Monday, March 02, 2015

Sermon on Mark 8:27-38, 2nd Sunday in Lent, "Self-denial and cross-bearing"

Grace, mercy, and peace to you from God our Father, and from our Lord and Savior Jesus Christ, Amen. Mark chapter 8, our Gospel reading, is a pivotal chapter. It is the center of Mark’s Gospel, and Jesus challenges His disciples to see His vision and purpose for His own ministry, as well as their discipleship or following after Him. First they need to be clear on who Jesus Himself is—which Peter correctly answers: “You are the Christ.” God’s chosen or anointed One. The Savior long promised and foretold by the prophets. “Christ” is the Bible’s title for that Savior and Chosen One.
But when Jesus turns to explain the “job description” of the Christ—He tells the disciples plainly that suffering, rejection, death, and resurrection were inescapably tied up with His purpose. Jesus puts a “must” in there—He “must suffer” these things. Suddenly whatever glorious image Peter had in mind of the Christ rescuing God’s people Israel, is jarred by what seems to be a completely incompatible image. Jesus describes suffering and death at the hands of the Jewish religious leaders! Peter immediately pulls Jesus aside and tries to rebuke Him, saying that this can never be! Peter can’t comprehend how the picture of God’s Savior, as he imagined it—could line up with Jesus’ picture of suffering and death. And he immediately tries to talk Him out of this plan.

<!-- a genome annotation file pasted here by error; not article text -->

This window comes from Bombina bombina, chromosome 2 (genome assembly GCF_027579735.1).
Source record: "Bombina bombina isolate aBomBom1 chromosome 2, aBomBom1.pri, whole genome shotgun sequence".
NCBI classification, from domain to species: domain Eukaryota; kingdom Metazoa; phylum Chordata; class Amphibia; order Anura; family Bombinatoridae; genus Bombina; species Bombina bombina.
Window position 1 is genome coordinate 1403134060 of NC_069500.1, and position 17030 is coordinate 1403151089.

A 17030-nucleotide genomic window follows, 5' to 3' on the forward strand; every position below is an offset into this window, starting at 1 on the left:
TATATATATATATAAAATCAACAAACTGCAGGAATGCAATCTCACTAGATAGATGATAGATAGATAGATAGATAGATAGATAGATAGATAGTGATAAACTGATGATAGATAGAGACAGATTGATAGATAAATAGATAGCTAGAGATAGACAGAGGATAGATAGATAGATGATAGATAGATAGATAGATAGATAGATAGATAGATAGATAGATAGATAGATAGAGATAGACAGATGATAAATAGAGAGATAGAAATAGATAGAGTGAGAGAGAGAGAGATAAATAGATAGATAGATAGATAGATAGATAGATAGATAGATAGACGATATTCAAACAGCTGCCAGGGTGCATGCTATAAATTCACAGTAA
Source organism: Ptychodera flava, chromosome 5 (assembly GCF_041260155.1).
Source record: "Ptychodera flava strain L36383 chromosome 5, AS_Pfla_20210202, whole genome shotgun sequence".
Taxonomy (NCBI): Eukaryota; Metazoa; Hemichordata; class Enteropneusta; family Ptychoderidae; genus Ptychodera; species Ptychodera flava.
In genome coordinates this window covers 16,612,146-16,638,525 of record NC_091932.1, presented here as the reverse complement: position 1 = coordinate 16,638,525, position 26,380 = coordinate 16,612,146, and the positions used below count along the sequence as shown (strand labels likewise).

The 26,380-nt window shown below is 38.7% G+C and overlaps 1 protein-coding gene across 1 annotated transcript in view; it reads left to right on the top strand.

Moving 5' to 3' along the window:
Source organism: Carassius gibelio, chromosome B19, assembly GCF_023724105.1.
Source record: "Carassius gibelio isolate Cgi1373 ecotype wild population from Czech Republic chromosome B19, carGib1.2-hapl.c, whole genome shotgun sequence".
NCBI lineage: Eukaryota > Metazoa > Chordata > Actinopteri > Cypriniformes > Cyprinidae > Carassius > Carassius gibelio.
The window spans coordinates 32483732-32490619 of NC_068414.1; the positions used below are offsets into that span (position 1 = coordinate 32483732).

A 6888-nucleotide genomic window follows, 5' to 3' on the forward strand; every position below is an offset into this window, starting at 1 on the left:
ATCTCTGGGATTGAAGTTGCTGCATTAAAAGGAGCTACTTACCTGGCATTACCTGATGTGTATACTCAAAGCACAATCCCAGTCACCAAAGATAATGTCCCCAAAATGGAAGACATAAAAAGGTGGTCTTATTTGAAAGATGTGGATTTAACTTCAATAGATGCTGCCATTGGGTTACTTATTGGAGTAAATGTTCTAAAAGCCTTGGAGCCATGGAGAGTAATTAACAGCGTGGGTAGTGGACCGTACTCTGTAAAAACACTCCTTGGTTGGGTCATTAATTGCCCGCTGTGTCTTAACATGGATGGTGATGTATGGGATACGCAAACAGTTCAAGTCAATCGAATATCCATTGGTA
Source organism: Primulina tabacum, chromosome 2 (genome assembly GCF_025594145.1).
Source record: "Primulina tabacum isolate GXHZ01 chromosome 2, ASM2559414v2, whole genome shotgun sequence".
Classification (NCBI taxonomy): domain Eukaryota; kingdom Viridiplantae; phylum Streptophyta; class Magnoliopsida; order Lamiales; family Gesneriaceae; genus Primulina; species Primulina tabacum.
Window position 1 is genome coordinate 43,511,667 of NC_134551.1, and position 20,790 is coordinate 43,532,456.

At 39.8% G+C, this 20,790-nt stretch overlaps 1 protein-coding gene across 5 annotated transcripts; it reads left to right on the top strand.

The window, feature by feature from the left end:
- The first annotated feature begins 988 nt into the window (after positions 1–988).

But with sharp, stinging words, Jesus rebukes Peter, saying: “Get behind me Satan! For you are not setting your mind on the things of God, but on the things of man.” Jesus sets the tone. Suffering is inescapably part of His role as Savior. There is no going around it. And to think otherwise is to have your mind stuck in humanly ways of thinking, instead of God’s thoughts. In fact it was the devil that wanted to steer Jesus away from His cross, or interfere with God’s plan. But the cross of Jesus is part and parcel of His ministry on earth. It was the focus point toward with everything else was driving—and Jesus was going to sacrifice everything, even His own life, for us. So He has to get that across loud and clear to Peter and the rest of us, who might think there should be an easier way. The cross is where He accomplishes God’s will.